Posted by: lisetta | March 28, 2009

Aromatherapy Two

Several weeks in to my stint as restaurant hostess and the rhythms of the evening reveal themselves. As the only woman on a team of 9, I find it amusing to observe the male mini-dramas as they play out, thankful I neither have to participate actively nor think too deeply about their implications/solutions. Indulging in other  senses is far more appealing. 

To me, the mad pace of the dinner service is tempered by the aromas wafting from the open kitchen. I especially like the momentary scent of rosemary sprinkled next to a nearly-cooked pork chop before it’s doused with the vinegar whose steam burns my nose. I wonder why Luca never sprinkles it on the seared pork directly, but don’t dare to interrupt his flow with apprentice questions. 

Tonight the earthy aromas of the mushroom trofie and the seaside scent of garganelli with calamari brought forth travel memories of happy times with friends. Most powerful by far, however, was the smell of the crema zafferano. Saffron cream is one of the best pasta sauces ever, especially when served with sautéed zucchini. Luca served it tonight over his homemade spinach ravioli. Grateful it was such a popular choice, I hovered as a vulture at the counter just to wait for its plating, catching a whiff as it passed to the hands of the waiters.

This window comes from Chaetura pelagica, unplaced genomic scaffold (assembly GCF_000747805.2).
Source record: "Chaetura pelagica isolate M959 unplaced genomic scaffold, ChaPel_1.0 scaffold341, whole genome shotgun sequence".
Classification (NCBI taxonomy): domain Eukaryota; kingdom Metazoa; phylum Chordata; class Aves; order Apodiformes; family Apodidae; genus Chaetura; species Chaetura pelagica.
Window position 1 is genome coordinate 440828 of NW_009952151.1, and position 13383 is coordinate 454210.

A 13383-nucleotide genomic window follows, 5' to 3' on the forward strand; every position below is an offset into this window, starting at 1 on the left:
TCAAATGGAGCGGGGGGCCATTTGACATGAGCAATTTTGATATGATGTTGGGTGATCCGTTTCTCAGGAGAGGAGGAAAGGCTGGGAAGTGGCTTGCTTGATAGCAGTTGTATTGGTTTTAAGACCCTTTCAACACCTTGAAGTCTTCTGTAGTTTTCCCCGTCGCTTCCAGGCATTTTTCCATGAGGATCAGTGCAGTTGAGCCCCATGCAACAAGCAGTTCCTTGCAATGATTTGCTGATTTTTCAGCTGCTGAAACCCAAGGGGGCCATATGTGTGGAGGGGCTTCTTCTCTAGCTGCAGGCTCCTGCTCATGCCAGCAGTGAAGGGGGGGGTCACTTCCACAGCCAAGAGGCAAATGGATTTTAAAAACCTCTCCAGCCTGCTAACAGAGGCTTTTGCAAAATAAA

Pat Willard calls saffron the world’s most seductive spice. I’d agree. Totally enjoyed her book Secrets of Saffron: The Vagabond Life of the World’s Most Seductive Spice. (Google Book search beta will let you read it for free if you click the link above.) Here’s an excerpt from the intro text there:

There are few words as evocative as saffron. Over thousands of years it has perfumed the halls of Crete’s palaces, made Cleopatra more alluring, and driven crusaders and German peasants to their deaths. While spices that drove adventurers to the ends of the earth, such as cinnamon, mace, and ginger, have become commonplace, saffron remains tantalizingly exotic. Nothing more than the dried stamens of the autumn-flowering purple crocus, it might as well be fairy dust. Resistant to modern horticultural technology, the fragile blossoms must still be gathered by hand from the ancient fields of Iran, Greece, Italy, southern France, and Spain. 

Secrets of Saffron is the story of this extravagant rover. Guided with wit and assurance by acclaimed food writer Pat Willard, we roam the rich landscapes of history and personal memory. 


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